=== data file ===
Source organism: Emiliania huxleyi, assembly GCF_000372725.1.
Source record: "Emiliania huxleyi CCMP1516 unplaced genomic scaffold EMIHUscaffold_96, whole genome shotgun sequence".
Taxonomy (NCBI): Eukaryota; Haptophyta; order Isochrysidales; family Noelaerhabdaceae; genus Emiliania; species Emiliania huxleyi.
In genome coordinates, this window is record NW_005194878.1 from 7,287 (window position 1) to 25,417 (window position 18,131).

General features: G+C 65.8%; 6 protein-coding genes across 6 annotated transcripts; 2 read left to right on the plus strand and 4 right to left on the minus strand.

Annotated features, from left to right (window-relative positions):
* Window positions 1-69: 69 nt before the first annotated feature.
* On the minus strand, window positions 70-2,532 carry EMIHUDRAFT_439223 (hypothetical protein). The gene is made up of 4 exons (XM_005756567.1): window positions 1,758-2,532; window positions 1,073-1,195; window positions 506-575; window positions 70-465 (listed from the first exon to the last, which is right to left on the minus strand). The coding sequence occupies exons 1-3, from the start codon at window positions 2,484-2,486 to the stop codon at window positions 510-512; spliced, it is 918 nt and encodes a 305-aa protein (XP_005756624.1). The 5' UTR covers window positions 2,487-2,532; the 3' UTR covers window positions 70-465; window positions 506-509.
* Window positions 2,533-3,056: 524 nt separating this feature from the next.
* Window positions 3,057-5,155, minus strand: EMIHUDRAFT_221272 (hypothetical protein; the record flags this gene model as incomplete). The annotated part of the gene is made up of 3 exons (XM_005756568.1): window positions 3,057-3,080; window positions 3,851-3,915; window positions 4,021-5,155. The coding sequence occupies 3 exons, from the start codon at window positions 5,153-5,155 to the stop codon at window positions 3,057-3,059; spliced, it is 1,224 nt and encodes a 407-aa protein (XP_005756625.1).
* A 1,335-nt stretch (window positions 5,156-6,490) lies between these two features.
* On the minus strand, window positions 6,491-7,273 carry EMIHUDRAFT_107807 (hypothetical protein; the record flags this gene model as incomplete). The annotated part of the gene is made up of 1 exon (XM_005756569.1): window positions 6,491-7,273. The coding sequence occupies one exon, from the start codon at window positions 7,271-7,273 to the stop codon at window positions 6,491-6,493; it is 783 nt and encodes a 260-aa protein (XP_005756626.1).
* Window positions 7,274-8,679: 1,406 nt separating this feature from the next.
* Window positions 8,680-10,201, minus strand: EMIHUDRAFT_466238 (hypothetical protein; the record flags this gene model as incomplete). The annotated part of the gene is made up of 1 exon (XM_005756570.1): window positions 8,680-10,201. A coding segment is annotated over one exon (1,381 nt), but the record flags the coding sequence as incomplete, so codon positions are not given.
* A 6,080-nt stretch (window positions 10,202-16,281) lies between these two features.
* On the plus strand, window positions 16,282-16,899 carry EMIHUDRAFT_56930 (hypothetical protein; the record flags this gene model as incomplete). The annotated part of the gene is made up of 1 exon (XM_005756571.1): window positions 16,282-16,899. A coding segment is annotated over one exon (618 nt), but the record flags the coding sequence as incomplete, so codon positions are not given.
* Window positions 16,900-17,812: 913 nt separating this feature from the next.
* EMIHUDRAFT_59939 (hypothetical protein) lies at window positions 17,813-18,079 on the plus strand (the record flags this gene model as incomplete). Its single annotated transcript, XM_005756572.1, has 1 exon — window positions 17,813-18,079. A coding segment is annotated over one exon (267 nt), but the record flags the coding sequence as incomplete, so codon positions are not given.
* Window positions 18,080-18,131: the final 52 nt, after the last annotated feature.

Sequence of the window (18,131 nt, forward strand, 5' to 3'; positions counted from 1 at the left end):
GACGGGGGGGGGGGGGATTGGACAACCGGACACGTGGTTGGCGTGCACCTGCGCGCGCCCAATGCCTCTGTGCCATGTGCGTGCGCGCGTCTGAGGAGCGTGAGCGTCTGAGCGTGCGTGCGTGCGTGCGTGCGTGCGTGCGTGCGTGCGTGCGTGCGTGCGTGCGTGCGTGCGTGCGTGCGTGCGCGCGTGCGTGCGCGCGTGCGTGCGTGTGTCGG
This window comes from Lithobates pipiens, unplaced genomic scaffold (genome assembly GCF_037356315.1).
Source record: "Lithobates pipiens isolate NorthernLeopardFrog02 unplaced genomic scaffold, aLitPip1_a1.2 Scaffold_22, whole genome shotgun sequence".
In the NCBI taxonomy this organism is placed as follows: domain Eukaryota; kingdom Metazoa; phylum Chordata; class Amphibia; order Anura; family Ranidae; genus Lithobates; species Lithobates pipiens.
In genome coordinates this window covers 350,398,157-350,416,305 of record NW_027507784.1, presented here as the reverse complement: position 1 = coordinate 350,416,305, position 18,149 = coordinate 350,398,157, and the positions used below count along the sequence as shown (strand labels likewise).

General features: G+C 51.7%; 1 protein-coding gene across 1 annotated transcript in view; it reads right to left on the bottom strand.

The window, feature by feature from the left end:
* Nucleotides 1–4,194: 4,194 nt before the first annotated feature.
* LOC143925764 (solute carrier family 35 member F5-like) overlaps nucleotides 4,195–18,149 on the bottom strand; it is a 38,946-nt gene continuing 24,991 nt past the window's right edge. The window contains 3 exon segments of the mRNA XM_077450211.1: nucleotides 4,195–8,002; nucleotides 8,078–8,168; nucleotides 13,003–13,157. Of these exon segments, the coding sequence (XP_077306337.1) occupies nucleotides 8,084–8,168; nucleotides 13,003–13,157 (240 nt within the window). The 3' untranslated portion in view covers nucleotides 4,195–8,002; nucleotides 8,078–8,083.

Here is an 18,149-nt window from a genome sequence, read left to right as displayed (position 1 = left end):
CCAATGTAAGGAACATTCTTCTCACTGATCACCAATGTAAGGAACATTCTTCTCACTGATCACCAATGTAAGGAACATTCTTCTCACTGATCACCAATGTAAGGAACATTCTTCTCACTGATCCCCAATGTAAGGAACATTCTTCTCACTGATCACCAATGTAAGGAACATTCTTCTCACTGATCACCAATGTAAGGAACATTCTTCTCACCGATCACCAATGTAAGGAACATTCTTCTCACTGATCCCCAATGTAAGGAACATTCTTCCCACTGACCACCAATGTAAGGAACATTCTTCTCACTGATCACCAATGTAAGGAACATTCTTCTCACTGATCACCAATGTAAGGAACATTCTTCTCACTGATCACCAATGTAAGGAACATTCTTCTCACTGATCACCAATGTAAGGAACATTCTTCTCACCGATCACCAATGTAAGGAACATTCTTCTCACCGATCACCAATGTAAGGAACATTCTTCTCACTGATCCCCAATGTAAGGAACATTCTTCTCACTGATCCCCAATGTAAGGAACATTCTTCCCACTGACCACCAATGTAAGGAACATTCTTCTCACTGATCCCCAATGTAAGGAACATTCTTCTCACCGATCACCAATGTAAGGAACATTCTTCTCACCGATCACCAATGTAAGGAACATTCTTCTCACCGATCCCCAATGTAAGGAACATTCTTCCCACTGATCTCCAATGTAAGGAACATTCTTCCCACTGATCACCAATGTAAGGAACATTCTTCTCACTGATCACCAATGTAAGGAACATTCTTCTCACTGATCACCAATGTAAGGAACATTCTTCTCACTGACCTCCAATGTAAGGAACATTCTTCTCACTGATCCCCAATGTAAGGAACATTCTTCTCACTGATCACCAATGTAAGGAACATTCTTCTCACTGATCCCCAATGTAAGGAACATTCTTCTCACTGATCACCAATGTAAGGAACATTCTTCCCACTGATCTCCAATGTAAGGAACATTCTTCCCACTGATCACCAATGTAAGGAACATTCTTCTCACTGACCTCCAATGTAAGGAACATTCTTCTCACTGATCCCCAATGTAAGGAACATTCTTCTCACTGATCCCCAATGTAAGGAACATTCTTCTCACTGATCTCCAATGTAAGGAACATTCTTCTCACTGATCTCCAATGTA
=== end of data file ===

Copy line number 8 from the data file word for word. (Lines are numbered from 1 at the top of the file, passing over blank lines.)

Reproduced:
* On the minus strand, window positions 70-2,532 carry EMIHUDRAFT_439223 (hypothetical protein). The gene is made up of 4 exons (XM_005756567.1): window positions 1,758-2,532; window positions 1,073-1,195; window positions 506-575; window positions 70-465 (listed from the first exon to the last, which is right to left on the minus strand). The coding sequence occupies exons 1-3, from the start codon at window positions 2,484-2,486 to the stop codon at window positions 510-512; spliced, it is 918 nt and encodes a 305-aa protein (XP_005756624.1). The 5' UTR covers window positions 2,487-2,532; the 3' UTR covers window positions 70-465; window positions 506-509.